Sen. Costa, Rep. Mizgorski introduce identical solar bills
Two Pittsburgh-area lawmakers on opposite sides of the aisle proposed measures that would allow customers to buy solar power directly from utility providers.
State Sen. Jay Costa, D-Forest Hills, and Rep. Lori Mizgorski, R-Shaler, on Tuesday introduced identical local solar program bills in the state Senate and House.
“In my district, I have seen a huge spike in folks interested in reducing their carbon footprint and making their homes more energy efficient, but sometimes cost gets in their way,” Costa said in a statement.
Under current Pennsylvania rules, utility companies must sell electricity to customers at the cheapest price possible. Solar is usually a bit more expensive than traditional power sources, according to Krysia Kubiak, director of government and regulatory affairs for Duquesne Light, which supports the local solar program bills.
“We do have a lot of customers that are asking for 100 percent renewable energy, and we want to provide it to them,” Kubiak said.
Under the program, customers that are willing to pay a bit more for solar energy would be able to do so, without affecting the rates for other customers. Each electricity provider would have the option to partner with a third-party company that would build and operate a solar farm.
Interested customers would sign up for the program and foot the bill. It’s too early to know how much solar power would cost compared to traditional power sources, Kubiak said.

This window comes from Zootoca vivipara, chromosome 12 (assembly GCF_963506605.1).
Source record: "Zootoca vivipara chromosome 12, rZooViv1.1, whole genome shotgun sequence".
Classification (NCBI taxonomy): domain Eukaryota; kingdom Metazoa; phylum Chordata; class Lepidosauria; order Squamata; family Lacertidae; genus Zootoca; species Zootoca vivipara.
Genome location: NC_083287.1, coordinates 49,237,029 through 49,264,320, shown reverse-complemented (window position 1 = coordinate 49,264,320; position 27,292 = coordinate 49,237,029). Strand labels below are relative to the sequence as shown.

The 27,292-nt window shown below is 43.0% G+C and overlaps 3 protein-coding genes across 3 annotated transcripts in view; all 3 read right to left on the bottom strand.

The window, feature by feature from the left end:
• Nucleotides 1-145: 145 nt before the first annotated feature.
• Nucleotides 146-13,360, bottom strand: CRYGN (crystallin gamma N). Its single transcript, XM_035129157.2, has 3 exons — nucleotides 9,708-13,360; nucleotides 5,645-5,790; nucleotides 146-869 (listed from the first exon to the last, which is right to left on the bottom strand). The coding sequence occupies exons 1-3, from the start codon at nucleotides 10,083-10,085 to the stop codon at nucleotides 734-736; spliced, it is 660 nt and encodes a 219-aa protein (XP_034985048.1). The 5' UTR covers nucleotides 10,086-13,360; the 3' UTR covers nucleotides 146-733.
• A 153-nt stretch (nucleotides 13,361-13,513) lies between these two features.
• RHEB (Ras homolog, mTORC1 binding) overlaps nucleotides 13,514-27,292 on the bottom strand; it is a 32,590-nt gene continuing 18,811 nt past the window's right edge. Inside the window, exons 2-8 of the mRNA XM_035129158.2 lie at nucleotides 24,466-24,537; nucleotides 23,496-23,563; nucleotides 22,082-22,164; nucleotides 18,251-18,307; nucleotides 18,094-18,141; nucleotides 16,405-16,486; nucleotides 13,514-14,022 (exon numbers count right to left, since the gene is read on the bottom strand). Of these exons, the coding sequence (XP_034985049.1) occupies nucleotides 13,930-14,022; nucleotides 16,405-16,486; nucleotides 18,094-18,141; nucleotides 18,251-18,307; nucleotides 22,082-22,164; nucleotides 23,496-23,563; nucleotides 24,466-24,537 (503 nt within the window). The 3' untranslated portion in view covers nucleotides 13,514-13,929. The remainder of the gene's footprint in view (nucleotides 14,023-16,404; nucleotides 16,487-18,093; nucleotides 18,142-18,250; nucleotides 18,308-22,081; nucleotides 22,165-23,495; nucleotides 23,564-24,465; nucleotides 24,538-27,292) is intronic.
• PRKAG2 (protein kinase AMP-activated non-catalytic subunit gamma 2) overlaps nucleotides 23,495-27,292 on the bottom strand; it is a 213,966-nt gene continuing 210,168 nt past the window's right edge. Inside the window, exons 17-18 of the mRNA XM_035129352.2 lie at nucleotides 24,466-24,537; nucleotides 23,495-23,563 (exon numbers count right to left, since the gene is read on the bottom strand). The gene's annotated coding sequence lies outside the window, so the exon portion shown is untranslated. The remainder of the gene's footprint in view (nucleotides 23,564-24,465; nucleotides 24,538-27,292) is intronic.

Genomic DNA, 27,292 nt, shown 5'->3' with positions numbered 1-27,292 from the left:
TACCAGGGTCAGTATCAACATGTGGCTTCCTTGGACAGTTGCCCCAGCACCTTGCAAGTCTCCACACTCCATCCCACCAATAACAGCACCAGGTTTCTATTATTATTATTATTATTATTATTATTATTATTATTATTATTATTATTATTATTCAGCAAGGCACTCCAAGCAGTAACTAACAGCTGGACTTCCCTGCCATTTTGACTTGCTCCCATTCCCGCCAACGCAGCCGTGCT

The program would not require state funding.
A portion of the solar power would be reserved for low-income customers, who could sign up to receive it without paying the higher rates.
Mizgorski said she’s talked to many constituents who are interested in renewable energy and has seen more solar panels popping up around the district.
“This program came to our attention, and it seemed to really meet a need,” she said.
There are enough solar panels in Duquesne Light’s service area to generate about 20 megawatts of power, Kubiak said. That’s enough to power more than 2,000 homes, according to the Solar Energy Industries Association.
However, there are many people who are interested in solar power for whom buying rooftop solar panels is either impossible or impractical, Kubiak said. Many electricity customers are renters, and others live in shady areas.
“I get really excited about the idea of increasing the amount of renewable power that is on the grid,” Kubiak said. “This is one good way to do it.”
Jacob Tierney is a Tribune-Review staff writer. You can contact Jacob at 724-836-6646, [email protected] or via Twitter .